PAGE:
Today I’m putting out one more, ideally one last, call for contributions to The Cranky Copyright Book. I have to survive day to day between now and the receipt of tens of thousands of dollars in a copyright settlement. This settlement has cast a shadow over my life for the last 16 years.

I wrote hundreds of freelance articles for Canadian newspapers in the 1990s. (Among other work, I was a columnist for the Star and also for the Globe and Mail.) Starting in the ’90s, Canadian newspapers illegally reproduced freelance writers’ articles on electronic databases, to which they charged access. We took them to court and won at the Supremes. Hence what they did was indisputably wrong. This is one of those rare copyright issues that are open and shut. There’s no room for debate.

Publishers and database owners settled the lawsuit – but rich, detached lawyers are now dragging out the payment process. This is merely the latest indignity I have had to suffer in a decade-and-a-half-long process.

  • Newspapers’ duplication of our articles was illegal because it was unauthorized. So newspapers attempted to extort post-facto and perpetual authorization from freelancers. I was the first person to get the Globe and Mail’s freelancer contract in the mail.

  • Years ago, I attended exactly one information meeting about the court case, chaired by representative plaintiff Heather Robertson and her lawyer. She wrote her address (in King City) and phone number on the blackboard, but has never actually returned a phone call or E-mail from me. I find this bothersome because I am one of the larger claimants, she seems not to actually need the money, and she gets an extra payment as the representative plaintiff.

  • The settlement had to be approved by a judge. For weeks last summer I planned to attend the approval hearing and report on it. An old lady and I showed up at the courthouse to watch the proceedings, but the courtroom location was unlisted everywhere we looked. (We looked everywhere. We also asked everyone, and had them check their databases, and did all the same things at neighbouring courthouses. We left no stone unturned.)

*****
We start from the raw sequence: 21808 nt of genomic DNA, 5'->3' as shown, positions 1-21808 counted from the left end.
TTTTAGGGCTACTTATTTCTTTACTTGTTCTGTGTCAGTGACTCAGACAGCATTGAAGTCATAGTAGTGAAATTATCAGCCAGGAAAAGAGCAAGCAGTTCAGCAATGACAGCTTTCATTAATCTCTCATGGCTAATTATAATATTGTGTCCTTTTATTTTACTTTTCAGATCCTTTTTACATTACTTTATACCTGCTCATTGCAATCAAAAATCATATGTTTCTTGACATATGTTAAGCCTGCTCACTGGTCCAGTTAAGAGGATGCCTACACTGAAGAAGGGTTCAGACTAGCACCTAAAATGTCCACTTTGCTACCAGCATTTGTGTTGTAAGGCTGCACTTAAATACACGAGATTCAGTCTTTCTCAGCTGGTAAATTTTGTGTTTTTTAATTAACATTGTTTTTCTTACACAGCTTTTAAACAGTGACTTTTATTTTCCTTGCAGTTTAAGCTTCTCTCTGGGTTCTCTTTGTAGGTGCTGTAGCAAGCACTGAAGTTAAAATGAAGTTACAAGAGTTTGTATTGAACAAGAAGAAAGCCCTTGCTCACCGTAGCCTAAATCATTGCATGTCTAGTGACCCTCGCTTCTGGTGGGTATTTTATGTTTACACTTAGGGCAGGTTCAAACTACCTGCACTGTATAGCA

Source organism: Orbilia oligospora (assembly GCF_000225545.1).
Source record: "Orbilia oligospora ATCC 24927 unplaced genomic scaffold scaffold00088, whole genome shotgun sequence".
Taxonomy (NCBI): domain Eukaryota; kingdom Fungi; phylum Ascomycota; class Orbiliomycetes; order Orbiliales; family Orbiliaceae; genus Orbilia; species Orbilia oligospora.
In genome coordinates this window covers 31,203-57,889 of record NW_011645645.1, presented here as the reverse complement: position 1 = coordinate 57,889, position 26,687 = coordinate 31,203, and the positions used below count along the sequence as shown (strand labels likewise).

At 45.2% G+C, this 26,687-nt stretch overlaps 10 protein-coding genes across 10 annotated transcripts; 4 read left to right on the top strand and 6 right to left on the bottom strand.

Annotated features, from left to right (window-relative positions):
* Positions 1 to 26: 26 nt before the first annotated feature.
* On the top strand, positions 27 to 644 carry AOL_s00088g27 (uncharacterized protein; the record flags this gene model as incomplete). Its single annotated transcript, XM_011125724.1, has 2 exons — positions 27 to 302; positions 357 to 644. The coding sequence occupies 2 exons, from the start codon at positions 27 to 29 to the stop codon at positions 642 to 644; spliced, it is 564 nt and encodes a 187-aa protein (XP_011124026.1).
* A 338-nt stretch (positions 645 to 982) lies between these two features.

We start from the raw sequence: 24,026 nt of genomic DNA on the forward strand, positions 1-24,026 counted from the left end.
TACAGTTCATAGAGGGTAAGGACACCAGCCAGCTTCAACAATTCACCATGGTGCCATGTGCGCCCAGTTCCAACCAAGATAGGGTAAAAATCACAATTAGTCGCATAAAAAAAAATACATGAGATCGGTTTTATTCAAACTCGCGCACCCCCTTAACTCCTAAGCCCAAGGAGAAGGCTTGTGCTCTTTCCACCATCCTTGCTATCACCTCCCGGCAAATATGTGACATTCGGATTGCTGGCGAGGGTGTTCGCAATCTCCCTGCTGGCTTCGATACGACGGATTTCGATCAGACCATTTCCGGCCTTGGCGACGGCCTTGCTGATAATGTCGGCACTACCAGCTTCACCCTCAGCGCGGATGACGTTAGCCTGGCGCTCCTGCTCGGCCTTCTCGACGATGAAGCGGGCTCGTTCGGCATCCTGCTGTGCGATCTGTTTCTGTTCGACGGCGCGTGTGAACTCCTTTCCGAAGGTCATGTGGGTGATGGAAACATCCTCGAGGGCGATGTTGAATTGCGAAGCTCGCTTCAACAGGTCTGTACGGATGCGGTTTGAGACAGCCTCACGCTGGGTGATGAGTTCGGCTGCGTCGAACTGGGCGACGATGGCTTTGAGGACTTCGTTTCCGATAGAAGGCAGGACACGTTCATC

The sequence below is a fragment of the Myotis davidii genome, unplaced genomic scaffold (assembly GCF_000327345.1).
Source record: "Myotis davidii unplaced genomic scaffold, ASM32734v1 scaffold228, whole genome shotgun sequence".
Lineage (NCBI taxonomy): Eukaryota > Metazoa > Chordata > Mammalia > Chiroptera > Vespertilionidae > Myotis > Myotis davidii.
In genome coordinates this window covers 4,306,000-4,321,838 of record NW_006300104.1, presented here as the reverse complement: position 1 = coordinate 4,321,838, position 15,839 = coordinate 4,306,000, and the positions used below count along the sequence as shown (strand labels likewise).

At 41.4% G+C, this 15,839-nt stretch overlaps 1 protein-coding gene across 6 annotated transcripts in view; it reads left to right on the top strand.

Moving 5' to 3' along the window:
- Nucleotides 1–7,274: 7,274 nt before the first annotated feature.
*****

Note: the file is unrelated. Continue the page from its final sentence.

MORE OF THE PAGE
Whaddya know: The details had been hidden on the lawyers’ Web site the whole time, which I couldn’t load on my iTouch in the courtroom or anywhere nearby.

  • There have been quite a few postings of late by freelance writers incensed at another publisher’s contract. All those postings tend to take the form “Why I won’t sign the Transcontinental contract.” Their cause is just, but their tone is a bit precious, for this is the same cause for which I’ve been suffering for these last 16 years. (I’m not the only one. And how many of those new writers have spouses or other sources of income?)

  • Adding insult to injury, well-heeled lawyers (abetted by a fellow lawyer, Howard Knopf) have talked the judge into extending the filing deadline. All this does is string us along and keep us poor longer.

So: I’ve got to keep my head above water between now and receipt of my long-delayed settlement funds. That’s why I’m asking for contributions again.

But there’s going to be a payoff. Even though the settlement money is mine and barely compensates me for the harm caused, I am going to turn right around and use part of that money to write, edit, and publish The Cranky Copyright Book, in print and electronically. I am transforming the ill-gotten gains of notorious copyright assholes into an original work of literature defending the rights of creators in a time of copyright reform. Do you see anybody else doing anything like that?

But I’ve got to get there from here first.

The foregoing posting appeared on Joe Clark’s personal Weblog on 2010.03.16 13:11. This presentation was designed for printing and omits components that make sense only onscreen. (If you are seeing this on a screen, then the page stylesheet was not loaded or not loaded properly.) The permanent link is:

(Values you enter are stored and may be published)



None. I quit.

Copyright © 2004–2024